I found some tips to help stop social networking sites from tracking you outside of them at a surprising place: Infoworld.

And yes, to one degree or another, social networking sites can track what you’re doing on the rest of the web. If that doesn’t bother you, move along. If it bothers you, read on.

The main thing they can track is clicks. Any time someone posts a link to anything and you click on it, those sites can track whether you clicked, and how long you stayed there. If you don’t like that, copy the URL and paste it into your location bar rather than clicking on it.

You can also use the Firefox extension trackmenot, which fakes search queries into Google and other engines. If you can’t stop them from tracking what you search for, at least you can obscure it by burying it in a bunch of bogus searches. Another addon, called Better Privacy, eliminates some of the so-called “super cookies” used for tracking. I’ve been using the latter for the last couple of years.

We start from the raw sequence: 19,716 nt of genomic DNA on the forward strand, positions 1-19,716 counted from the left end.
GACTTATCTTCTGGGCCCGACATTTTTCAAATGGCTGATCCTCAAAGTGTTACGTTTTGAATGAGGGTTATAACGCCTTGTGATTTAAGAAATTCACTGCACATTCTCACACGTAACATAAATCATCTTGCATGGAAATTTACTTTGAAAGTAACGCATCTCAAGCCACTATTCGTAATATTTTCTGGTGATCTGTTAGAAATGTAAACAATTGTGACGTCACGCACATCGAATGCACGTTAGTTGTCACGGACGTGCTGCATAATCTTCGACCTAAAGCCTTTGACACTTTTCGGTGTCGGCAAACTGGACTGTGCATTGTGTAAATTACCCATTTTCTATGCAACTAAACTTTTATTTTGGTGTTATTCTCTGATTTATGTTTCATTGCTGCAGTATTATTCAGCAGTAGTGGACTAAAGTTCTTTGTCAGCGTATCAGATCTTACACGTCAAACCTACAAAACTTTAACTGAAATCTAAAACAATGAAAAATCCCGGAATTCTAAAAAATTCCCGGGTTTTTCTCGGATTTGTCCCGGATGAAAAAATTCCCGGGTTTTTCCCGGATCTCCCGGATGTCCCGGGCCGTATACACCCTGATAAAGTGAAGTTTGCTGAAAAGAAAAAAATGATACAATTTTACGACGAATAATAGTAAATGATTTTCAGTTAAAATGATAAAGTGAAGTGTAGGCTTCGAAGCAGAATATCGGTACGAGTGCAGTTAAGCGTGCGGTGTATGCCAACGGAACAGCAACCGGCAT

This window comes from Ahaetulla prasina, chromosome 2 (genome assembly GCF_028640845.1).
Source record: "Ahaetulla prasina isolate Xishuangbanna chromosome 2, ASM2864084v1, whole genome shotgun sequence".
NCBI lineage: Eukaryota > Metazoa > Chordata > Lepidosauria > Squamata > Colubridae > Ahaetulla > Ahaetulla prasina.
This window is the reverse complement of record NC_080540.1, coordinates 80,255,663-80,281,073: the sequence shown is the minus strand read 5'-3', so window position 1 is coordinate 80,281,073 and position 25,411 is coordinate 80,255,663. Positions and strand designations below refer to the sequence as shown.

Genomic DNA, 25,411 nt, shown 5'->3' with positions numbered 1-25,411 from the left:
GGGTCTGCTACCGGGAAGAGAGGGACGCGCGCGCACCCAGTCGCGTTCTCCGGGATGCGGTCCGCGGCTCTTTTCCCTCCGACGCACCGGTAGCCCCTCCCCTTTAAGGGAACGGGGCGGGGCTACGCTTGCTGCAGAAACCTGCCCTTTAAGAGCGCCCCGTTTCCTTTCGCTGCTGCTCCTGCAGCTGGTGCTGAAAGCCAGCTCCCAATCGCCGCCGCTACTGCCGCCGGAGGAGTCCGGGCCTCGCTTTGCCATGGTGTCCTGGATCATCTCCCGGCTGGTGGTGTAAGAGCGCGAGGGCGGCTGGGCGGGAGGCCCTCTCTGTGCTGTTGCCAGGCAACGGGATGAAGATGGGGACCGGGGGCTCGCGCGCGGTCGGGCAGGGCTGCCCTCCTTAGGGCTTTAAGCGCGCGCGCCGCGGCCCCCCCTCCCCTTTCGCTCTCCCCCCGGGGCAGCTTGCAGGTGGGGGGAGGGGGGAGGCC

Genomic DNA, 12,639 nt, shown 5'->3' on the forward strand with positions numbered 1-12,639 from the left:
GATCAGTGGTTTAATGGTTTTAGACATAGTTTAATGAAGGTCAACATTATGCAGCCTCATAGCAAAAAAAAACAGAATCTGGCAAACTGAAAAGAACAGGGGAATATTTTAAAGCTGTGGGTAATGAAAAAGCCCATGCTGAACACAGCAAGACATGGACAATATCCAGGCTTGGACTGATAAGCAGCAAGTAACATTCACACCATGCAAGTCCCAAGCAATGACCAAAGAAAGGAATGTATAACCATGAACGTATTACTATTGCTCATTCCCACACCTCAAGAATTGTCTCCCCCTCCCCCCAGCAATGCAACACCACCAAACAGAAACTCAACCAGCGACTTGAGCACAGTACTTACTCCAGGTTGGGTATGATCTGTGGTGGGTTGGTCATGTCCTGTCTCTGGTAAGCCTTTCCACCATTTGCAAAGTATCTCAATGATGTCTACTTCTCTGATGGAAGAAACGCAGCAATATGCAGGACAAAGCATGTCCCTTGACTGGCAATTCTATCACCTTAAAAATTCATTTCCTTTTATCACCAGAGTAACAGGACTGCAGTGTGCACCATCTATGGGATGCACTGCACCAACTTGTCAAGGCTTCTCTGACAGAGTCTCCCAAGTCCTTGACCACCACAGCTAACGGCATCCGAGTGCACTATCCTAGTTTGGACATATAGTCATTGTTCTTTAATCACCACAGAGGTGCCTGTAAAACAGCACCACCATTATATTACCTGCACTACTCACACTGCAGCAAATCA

And the last suggestion in the article was to use a different web browser, such as Google Chrome, exclusively for social networking, while using another browser, such as Firefox, for everything else. That should work, but I would recommend installing Better Privacy in both browsers if you want that tactic to be effective. I believe it’s possible to use a Flash-based super cookie to spy on what’s going on in between browsers. And if it isn’t possible today, someone’s working on it.